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CBO: New Health Bill Would Create 23 Million Uninsured by 2026

Legislation to repeal and replace the Affordable Care Act would cause significant increases in both uninsured people and health insurance premiums through 2026, according to a new report.
May 31, 2017

Legislation to repeal and replace the Affordable Care Act would cause significant increases in both uninsured people and health insurance premiums through 2026, according to a new report from the Congressional Budget Office (CBO) and the Joint Committee on Taxation (JCT). The report follows House passage of the American Health Care Act (H.R. 1628) earlier this month.

“The provisions of H.R. 1628 dealing with health insurance coverage would reduce the deficit over the 2017-2026 period, on net, by $783 billion; the noncoverage provisions would increase the deficit by $664 billion, mostly by reducing revenues, for a net reduction of $119 billion in the federal deficit over that period,” according to the CBO. The report said cost savings would come from an $884 billion cut in Medicaid as well as reductions in individual insurance subsidies. The CBO figures add credence to observations that tax cuts may be financed by reductions in healthcare benefits.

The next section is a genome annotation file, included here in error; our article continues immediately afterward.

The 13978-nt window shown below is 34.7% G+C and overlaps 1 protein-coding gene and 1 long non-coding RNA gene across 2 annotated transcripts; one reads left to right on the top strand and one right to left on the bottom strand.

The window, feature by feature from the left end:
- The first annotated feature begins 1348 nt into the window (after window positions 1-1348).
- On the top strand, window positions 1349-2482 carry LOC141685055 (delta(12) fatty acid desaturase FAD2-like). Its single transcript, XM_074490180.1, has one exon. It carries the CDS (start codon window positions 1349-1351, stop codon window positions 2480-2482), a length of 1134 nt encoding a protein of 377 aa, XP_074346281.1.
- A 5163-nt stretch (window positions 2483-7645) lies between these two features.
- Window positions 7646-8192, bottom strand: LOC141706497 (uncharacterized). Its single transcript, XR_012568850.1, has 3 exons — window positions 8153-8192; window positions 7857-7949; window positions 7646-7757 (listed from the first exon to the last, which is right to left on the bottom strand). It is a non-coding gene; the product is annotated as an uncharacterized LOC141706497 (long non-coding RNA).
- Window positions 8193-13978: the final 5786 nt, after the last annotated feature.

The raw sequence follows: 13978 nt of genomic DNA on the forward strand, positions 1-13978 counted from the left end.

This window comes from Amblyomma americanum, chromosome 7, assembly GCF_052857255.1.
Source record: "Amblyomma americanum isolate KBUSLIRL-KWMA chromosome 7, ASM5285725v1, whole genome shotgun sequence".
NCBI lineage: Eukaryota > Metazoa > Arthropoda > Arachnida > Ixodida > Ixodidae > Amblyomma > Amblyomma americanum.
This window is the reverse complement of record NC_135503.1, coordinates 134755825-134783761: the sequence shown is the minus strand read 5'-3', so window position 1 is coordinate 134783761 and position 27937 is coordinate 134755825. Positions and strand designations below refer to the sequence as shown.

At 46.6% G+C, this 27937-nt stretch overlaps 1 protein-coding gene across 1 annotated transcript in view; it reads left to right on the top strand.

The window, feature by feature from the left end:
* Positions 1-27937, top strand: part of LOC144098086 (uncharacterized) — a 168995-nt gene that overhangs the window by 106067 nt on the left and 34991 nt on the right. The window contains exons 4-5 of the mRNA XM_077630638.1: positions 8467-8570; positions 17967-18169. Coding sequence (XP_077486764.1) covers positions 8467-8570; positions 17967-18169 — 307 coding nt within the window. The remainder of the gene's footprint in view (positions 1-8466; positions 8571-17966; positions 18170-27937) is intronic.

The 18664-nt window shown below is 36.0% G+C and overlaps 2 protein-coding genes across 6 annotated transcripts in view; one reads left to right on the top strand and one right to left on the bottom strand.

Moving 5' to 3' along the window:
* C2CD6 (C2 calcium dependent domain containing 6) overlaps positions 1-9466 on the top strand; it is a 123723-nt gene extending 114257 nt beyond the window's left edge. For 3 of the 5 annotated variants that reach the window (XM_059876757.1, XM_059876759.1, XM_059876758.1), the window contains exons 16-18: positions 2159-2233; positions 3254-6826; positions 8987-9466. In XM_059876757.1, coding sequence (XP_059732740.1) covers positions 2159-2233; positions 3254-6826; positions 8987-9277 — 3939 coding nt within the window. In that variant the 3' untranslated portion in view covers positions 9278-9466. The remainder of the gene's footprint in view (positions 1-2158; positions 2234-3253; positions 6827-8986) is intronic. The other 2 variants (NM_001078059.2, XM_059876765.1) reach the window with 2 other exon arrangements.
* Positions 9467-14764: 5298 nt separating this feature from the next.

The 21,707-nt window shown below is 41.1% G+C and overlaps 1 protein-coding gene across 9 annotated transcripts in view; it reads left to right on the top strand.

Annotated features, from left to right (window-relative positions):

The CBO says enactment of the American Health Care Act would lead to 14 million more people becoming uninsured next year (2018) than under Obamacare and 23 million more by 2026. Under the new House-passed act the number of people with health insurance would, by CBO and JCT’s estimates, be slightly higher and average premiums for insurance purchased individually—that is, non-group insurance—would be lower than under the previous version of the act. A new Quinnipiac University national poll said American voters disapprove of the House bill by a margin of 57% to 20%.

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